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Set in ancient Palestine during the dangerous Roman occupation and Jewish rebellion, That Boy from Nazareth weaves a suspenseful coming-of-age adventure in which God reveals to a young Jesus his true identity as the Son of God. Powerful opposing forces pursue him using any means necessary to find the boy and either kill him or use him for their own nefarious purposes. Rich with captivating detail, this compelling, fast-paced adventure, told through the characters who later define Jesus’ life in the Gospels, is filled with suspense, humor, and intriguing dialogue that lend a new and real sense of humanity to the story of how a twelve-year-old boy from a humble family in a Galilean town was given the power to change…

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When Books Went to War

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When Nazi Germany began invading neighboring countries in the 1930s it not only declared war on freedom, liberty, and tolerance—it declared war on the printed page as well. By 1941, the Nazis had banned and burned more than 100 million books and had driven terrified citizens to hide or destroy many more. But as the United States entered the war, books fought back. To read the full article and to enter to win a copy CLICK HERE

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Of All the Gin Joints

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True tales of celebrity hijinks are served up with an equal measure of Hollywood history, movie-star mayhem, and a frothy mix of forty cocktail recipes. Humphrey Bogart got himself arrested for protecting his drinking buddies, who happened to be a pair of stuffed pandas. Ava Gardner would water-ski to the set of Night of the Iguana holding a towline in one hand and a cocktail in the other. Barely legal Natalie Wood would let Dennis Hopper seduce her if he provided a bathtub full of champagne. Bing Crosby’s ill-mannered antics earned him the nickname “Binge Crosby.” And sweet Mary Pickford stashed liquor in hydrogen peroxide bottles during Prohibition. From the frontier days of silent film up to the wild auteur period of…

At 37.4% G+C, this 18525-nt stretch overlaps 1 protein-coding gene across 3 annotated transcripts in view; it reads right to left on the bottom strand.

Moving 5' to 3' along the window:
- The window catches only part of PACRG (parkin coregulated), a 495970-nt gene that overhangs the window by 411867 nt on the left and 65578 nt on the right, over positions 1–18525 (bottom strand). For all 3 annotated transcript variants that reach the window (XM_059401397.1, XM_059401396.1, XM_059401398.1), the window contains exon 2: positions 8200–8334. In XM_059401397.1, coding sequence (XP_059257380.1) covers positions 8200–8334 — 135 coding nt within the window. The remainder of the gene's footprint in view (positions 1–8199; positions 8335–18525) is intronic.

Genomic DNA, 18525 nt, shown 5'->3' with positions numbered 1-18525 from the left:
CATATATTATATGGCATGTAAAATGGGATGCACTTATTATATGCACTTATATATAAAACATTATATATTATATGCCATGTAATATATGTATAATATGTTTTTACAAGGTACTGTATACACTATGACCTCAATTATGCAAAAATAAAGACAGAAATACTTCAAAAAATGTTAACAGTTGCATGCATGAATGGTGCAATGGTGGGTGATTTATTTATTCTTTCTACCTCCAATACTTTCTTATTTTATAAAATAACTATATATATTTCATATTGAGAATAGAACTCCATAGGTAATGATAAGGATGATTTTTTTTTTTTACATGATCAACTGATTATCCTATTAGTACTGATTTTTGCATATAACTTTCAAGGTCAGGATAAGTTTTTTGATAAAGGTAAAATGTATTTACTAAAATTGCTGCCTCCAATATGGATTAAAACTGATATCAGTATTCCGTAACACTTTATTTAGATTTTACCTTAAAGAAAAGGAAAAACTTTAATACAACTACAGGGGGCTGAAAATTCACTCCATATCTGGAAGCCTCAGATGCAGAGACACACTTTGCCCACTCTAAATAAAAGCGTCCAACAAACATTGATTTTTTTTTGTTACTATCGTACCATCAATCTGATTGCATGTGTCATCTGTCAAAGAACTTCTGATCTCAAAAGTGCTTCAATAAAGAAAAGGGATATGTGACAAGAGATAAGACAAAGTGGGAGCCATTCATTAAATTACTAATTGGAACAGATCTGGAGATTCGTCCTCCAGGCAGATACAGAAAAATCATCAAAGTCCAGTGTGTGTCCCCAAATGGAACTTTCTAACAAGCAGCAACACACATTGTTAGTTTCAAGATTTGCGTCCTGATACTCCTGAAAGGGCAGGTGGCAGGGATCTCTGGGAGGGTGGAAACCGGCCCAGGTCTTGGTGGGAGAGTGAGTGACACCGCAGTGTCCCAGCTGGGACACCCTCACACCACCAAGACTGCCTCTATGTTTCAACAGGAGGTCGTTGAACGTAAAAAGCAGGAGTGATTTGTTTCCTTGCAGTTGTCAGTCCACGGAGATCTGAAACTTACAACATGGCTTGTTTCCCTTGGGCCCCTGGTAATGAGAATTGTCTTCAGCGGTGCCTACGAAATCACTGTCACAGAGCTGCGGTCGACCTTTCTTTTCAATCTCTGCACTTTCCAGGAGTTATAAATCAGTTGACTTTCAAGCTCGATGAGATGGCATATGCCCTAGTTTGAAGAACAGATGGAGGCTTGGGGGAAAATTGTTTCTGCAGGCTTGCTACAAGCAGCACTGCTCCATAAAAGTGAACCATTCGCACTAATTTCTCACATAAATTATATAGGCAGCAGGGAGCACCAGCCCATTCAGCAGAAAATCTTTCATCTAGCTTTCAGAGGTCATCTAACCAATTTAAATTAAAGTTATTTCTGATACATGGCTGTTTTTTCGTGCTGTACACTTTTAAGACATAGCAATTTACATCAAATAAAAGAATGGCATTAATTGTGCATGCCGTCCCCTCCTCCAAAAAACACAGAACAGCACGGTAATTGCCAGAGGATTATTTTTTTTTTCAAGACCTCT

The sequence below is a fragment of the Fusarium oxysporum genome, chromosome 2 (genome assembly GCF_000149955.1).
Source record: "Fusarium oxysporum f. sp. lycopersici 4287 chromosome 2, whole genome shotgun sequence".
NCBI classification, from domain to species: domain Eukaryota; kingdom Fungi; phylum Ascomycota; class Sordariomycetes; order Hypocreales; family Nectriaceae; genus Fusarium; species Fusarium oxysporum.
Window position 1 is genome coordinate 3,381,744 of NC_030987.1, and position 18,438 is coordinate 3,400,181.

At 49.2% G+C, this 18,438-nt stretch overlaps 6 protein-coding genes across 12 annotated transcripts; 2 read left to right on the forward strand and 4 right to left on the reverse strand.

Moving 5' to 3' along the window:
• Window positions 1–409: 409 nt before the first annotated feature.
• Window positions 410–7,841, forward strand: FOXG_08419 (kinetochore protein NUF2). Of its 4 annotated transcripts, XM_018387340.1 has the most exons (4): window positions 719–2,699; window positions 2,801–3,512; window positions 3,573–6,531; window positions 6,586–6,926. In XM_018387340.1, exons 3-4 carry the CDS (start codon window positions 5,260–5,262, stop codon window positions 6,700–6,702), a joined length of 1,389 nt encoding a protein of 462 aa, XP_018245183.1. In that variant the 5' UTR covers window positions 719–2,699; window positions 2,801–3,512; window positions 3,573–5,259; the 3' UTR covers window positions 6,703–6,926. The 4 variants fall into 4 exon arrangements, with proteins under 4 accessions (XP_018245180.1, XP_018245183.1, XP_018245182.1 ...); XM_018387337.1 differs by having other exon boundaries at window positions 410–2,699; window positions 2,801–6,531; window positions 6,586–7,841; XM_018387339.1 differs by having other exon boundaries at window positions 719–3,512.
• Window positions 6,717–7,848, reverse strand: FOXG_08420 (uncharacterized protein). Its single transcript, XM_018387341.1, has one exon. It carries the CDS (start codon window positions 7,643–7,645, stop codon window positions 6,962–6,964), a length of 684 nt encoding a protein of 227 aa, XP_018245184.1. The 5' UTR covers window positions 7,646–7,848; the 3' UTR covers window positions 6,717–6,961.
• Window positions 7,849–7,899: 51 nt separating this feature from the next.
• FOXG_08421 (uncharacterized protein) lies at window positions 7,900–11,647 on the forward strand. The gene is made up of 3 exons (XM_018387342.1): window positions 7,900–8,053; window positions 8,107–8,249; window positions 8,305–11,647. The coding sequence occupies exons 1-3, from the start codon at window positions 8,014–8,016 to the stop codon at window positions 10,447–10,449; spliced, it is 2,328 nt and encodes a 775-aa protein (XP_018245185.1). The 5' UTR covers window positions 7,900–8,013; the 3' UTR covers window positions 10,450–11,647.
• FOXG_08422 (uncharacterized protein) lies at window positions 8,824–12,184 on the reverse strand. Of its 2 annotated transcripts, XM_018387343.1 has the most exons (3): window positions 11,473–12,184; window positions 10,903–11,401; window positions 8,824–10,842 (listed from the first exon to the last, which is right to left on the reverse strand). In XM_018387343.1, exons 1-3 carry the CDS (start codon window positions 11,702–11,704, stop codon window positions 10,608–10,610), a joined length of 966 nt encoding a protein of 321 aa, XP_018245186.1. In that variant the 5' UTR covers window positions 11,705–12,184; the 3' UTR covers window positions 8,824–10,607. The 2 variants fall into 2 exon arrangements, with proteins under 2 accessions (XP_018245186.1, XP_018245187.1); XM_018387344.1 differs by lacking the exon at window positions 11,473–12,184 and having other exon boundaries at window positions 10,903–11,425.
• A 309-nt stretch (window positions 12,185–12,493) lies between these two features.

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My Pearl Harbor Scrapbook 1941

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My Pearl Harbor Scrapbook, 1941. A Nostalgic Collection of Memories unravels the momentous event of one of America s greatest tragedies, the attack on Pearl Harbor from its early Japanese inception, through the attack and its devastating aftermath. With the look and feel of a WWll period scrapbook, each two-page spread illuminates a specific aspect of the Pearl Harbor story with the use of hundreds of original photographs, maps, telegrams, newspaper clippings, hand-typed notes and letters. The use of captivating design elements engage the reader to gain a well-rounded picture of what life was like at Pearl Harbor, Hawaii before, during and after December 7,1941. Each overflowing detailed page offers a unique hands-on exploration of this well-known story. Told in bite-sized…

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Against the Tide

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Former Pentagon official Ashton Carter has been identified as Chuck Hagel’s successor. If all goes as expected and President Barack Obama confirms Carter’s appointment, he’ll soon take over the office of defense secretary. To read more and enter to win a copy Click HERE

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Mr. Inside and Mr. Outside

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Heisman Trophy winners Glenn Davis and Felix Blanchard—renowned during their playing days at West Point as “Mr. Inside and Mr. Outside”—were the best-known college football players in the country between 1944 and 1946, and Army was the nation’s top-ranked team under legendary coach Red Blaik. Acclaimed author Jack Cavanaugh takes readers through the Black Knights’ three consecutive National Championship seasons, including the 1946 “Game of the Century” between Army and Notre Dame, the only college game to date to have included four Heisman Trophy winners.  Cavanaugh also examines the impact the war had on Army’s success—because its players were already considered to be in the military and thus deferred from active duty while students at West Point, Army featured many…